To me, I view our present prison system as a form of double victimization. When criminals are incarcerated, their victims are forced to pay for the associated incarceration costs through the tax system, so in essence, the system victimizes the victim twice. Further, in the vast majority of cases, at some point in the future, that prisoner is going to be released from prison. So society has a choice to make. They can either stick with the current system of vengeance based double victimization, which leads to high rates of recidivism and churns out exceptionally violent and sociopathic criminals, or society can look for more humane and cost efficient alternatives.

I believe the goal of a penal system should be reform, not vengeance. Every criminal that is put behind bars becomes a black hole of resource destruction. They produce nothing, yet consume everything. Putting prisoners in a structured environment where they can be productive and learn to value their life, as well as the lives of others, leads to a more productive society. Our present system of punishment accomplishes the exact opposite.


MN - Most civilly detained sex offenders would not reoffend, study finds

Civil commitment
Original Article

07/18/2013

By Karen Franklin, Ph.D.

Other new research finds further flaws with actuarial methods in forensic practice

At least three out of every four men being indefinitely detained as Sexually Violent Predators in Minnesota would never commit another sex crime if they were released.

That’s the conclusion of a new study by the chief researcher for the Department of Corrections in Minnesota, the state with the highest per capita rate of preventive detention in the United States.

Using special statistical procedures and a new actuarial instrument called the MnSOST-3 that is better calibrated to current recidivism rates, Grant Duwe estimated that the recidivism rate for civilly committed sex offenders -- if released -- would be between about 5 and 16 percent over four years, and about 18 percent over their lifetimes. Only two of the 600 men detained since Minnesota's law was enacted have been released, making hollow the law's promise of rehabilitation after treatment.

Duwe -- a criminologist and author of a book on the history of mass murder in the United States -- downplays the troubling Constitutional implications of this finding, focusing instead on the SVP law’s exorbitant costs and weak public safety benefits. He notes that "Three Strikes" laws, enacted in some U.S. states during the same time period as SVP laws based on a similar theory of selective incapacitation of the worst of the worst, have also not had a significant impact on crime rates.

The problem for the field of forensic psychology is that forensic risk assessment procedures have astronomical rates of false positives, or over-predictions of danger, and it is difficult to determine which small proportion of those predicted to reoffend would actually do so.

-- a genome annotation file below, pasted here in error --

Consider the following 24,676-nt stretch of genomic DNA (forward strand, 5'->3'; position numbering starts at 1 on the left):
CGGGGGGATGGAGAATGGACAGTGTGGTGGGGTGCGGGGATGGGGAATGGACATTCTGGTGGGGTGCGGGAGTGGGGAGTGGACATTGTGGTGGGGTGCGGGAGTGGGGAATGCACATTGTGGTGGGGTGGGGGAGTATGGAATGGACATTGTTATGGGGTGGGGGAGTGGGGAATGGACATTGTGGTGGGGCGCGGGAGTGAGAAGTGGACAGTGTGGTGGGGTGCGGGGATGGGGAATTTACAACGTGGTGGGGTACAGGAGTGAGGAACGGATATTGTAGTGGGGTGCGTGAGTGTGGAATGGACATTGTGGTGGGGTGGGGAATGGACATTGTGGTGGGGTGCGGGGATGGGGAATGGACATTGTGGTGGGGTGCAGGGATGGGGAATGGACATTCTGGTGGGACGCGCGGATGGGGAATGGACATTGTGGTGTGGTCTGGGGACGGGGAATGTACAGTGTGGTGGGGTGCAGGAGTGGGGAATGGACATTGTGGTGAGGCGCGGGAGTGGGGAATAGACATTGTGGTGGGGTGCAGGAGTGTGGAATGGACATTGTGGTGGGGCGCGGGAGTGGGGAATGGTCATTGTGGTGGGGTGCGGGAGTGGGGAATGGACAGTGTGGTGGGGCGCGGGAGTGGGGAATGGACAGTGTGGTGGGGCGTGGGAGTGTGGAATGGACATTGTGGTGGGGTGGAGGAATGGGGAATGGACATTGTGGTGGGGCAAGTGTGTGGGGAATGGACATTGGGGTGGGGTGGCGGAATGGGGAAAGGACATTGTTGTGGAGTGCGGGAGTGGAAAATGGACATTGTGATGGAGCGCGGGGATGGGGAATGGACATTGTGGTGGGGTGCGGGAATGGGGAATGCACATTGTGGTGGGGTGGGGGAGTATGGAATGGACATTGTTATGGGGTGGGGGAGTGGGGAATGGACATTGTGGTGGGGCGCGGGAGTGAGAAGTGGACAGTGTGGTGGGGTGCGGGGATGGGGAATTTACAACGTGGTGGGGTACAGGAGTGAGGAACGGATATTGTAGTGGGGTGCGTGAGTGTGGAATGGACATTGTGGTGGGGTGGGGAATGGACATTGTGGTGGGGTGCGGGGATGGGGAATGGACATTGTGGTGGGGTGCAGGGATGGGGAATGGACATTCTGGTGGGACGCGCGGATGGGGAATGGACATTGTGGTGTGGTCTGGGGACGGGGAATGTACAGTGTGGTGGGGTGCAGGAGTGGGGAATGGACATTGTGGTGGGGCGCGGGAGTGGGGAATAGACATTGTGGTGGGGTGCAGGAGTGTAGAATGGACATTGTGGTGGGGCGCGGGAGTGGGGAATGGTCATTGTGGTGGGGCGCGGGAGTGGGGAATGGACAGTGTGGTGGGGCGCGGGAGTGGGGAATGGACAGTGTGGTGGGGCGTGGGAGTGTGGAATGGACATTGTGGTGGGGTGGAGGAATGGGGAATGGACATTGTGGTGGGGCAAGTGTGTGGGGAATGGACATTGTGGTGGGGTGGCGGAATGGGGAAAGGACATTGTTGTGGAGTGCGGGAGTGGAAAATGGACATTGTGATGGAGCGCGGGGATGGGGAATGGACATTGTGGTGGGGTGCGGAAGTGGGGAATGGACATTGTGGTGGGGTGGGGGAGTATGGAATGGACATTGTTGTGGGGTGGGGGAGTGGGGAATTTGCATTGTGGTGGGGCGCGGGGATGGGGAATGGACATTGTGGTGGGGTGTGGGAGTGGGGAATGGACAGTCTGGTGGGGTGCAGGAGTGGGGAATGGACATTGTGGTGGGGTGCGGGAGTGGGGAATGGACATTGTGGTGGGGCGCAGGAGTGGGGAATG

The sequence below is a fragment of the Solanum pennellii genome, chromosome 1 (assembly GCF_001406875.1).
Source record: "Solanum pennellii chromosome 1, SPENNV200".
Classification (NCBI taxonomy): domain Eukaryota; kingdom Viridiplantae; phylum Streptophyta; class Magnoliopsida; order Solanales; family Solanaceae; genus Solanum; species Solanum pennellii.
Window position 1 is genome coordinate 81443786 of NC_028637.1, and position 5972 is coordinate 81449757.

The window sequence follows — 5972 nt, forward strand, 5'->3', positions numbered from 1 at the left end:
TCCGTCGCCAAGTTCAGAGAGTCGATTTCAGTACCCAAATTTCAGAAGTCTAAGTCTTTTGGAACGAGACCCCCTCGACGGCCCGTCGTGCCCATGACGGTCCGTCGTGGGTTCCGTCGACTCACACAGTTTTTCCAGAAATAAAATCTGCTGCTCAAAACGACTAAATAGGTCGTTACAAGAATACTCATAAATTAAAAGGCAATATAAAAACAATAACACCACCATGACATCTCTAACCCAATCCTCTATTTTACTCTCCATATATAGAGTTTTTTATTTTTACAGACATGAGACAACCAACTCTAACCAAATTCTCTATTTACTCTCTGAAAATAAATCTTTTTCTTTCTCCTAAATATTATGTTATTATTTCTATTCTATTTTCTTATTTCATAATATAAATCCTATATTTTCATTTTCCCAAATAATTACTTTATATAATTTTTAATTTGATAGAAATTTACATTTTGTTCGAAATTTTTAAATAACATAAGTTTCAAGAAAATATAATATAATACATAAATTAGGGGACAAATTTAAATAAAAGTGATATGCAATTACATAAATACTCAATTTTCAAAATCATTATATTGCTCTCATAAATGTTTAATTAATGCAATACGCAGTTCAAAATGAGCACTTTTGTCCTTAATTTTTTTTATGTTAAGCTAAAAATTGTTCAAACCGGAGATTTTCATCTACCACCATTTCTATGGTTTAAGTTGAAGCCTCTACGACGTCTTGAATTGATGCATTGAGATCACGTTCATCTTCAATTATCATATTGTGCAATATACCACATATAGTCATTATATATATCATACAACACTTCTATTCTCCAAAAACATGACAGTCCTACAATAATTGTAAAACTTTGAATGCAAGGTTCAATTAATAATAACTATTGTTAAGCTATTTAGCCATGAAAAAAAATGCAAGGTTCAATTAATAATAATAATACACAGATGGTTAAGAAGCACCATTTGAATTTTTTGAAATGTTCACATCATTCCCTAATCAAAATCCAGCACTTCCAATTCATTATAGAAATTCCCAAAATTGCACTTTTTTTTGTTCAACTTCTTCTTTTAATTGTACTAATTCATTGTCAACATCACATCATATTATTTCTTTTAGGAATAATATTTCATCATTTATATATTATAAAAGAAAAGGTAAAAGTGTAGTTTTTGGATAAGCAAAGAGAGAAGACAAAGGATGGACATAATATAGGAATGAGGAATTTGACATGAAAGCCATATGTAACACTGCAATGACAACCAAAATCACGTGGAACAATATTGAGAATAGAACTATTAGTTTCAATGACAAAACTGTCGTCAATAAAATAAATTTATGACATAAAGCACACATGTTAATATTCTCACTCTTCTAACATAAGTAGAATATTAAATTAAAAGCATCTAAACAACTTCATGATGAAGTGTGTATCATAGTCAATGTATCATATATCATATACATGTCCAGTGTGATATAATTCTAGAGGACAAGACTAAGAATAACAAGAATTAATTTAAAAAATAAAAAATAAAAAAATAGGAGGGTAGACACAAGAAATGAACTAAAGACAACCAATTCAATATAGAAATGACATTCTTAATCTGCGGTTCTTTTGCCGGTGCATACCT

Minnesota has taken the lead in civilly detaining men with sex crime convictions, despite the state's only middling crime rates. Unlike in most U.S. states with SVP laws, sex offenders referred for possible detention are not entitled to a jury trial and, once detained, do not have a right to periodic reviews. Detention also varies greatly by county, so geographic locale can make the difference between a lifetime behind bars and a chance to move on with life after prison.

Ironically, as noted by other researchers, by the time an offender has done enough bad deeds to be flagged for civil commitment, his offending trajectory is often on the decline. Like other criminals, sex offenders tend to age out of criminality by their 40s, making endless incarceration both pointless and wasteful.

The study, To what extent does civil commitment reduce sexual recidivism? Estimating the selective incapacitation effects in Minnesota, is forthcoming from the Journal of Criminal Justice. Contact the author (HERE) to request a copy.


Scarlet Letter: Learn from my mistakes (I'm begging you)

Written Letter
Original Article

Link was sent to us via the contact form and posted with the users permission.

07/19/2013

By Congruent Culture

I’m pretty open about my testimony.

Normally, people in my situation hide for pretty much the rest of their lives. They do their best to never call attention to themselves. They often lose their spouses, their jobs, their families. Some end up homeless. Some are never able to get another job. And they live in fear of being accused of something they did not do because of what they DID do in the past. In fact, many fear for their very lives in society so bend on vigilantism.

We are the only ex-criminals in America that are forever labeled publicly. We live eternally as if we committed our crime yesterday, no matter how many years pass. All it takes is one neighbor checking an online map and suddenly, I go from “a guy down the street” to “a monster waiting to strike.”

I am a registered sex offender.

I am open about it, because I feel that is what God is calling me to be.